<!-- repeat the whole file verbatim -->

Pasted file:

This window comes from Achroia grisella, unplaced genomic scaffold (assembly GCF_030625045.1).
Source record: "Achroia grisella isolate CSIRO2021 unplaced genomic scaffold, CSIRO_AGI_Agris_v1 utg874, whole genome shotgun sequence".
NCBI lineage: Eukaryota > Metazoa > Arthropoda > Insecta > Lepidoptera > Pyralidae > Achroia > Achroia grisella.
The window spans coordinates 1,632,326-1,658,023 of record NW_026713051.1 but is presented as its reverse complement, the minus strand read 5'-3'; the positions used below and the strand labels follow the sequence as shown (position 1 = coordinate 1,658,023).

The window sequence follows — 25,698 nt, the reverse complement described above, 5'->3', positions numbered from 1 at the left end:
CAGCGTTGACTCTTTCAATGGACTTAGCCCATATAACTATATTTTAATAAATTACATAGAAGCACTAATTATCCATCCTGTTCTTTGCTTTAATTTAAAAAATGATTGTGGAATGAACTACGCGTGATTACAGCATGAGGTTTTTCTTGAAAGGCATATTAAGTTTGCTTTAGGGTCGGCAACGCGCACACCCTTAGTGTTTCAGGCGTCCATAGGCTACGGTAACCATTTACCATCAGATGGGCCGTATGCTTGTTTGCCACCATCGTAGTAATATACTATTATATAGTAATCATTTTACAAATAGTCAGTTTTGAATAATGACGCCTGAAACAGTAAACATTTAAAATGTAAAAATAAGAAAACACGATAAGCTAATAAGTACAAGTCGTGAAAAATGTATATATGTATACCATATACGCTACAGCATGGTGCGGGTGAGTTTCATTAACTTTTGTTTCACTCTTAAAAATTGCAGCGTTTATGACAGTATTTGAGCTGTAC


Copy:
This window comes from Achroia grisella, unplaced genomic scaffold (assembly GCF_030625045.1).
Source record: "Achroia grisella isolate CSIRO2021 unplaced genomic scaffold, CSIRO_AGI_Agris_v1 utg874, whole genome shotgun sequence".
NCBI lineage: Eukaryota > Metazoa > Arthropoda > Insecta > Lepidoptera > Pyralidae > Achroia > Achroia grisella.
The window spans coordinates 1,632,326-1,658,023 of record NW_026713051.1 but is presented as its reverse complement, the minus strand read 5'-3'; the positions used below and the strand labels follow the sequence as shown (position 1 = coordinate 1,658,023).

The window sequence follows — 25,698 nt, the reverse complement described above, 5'->3', positions numbered from 1 at the left end:
CAGCGTTGACTCTTTCAATGGACTTAGCCCATATAACTATATTTTAATAAATTACATAGAAGCACTAATTATCCATCCTGTTCTTTGCTTTAATTTAAAAAATGATTGTGGAATGAACTACGCGTGATTACAGCATGAGGTTTTTCTTGAAAGGCATATTAAGTTTGCTTTAGGGTCGGCAACGCGCACACCCTTAGTGTTTCAGGCGTCCATAGGCTACGGTAACCATTTACCATCAGATGGGCCGTATGCTTGTTTGCCACCATCGTAGTAATATACTATTATATAGTAATCATTTTACAAATAGTCAGTTTTGAATAATGACGCCTGAAACAGTAAACATTTAAAATGTAAAAATAAGAAAACACGATAAGCTAATAAGTACAAGTCGTGAAAAATGTATATATGTATACCATATACGCTACAGCATGGTGCGGGTGAGTTTCATTAACTTTTGTTTCACTCTTAAAAATTGCAGCGTTTATGACAGTATTTGAGCTGTAC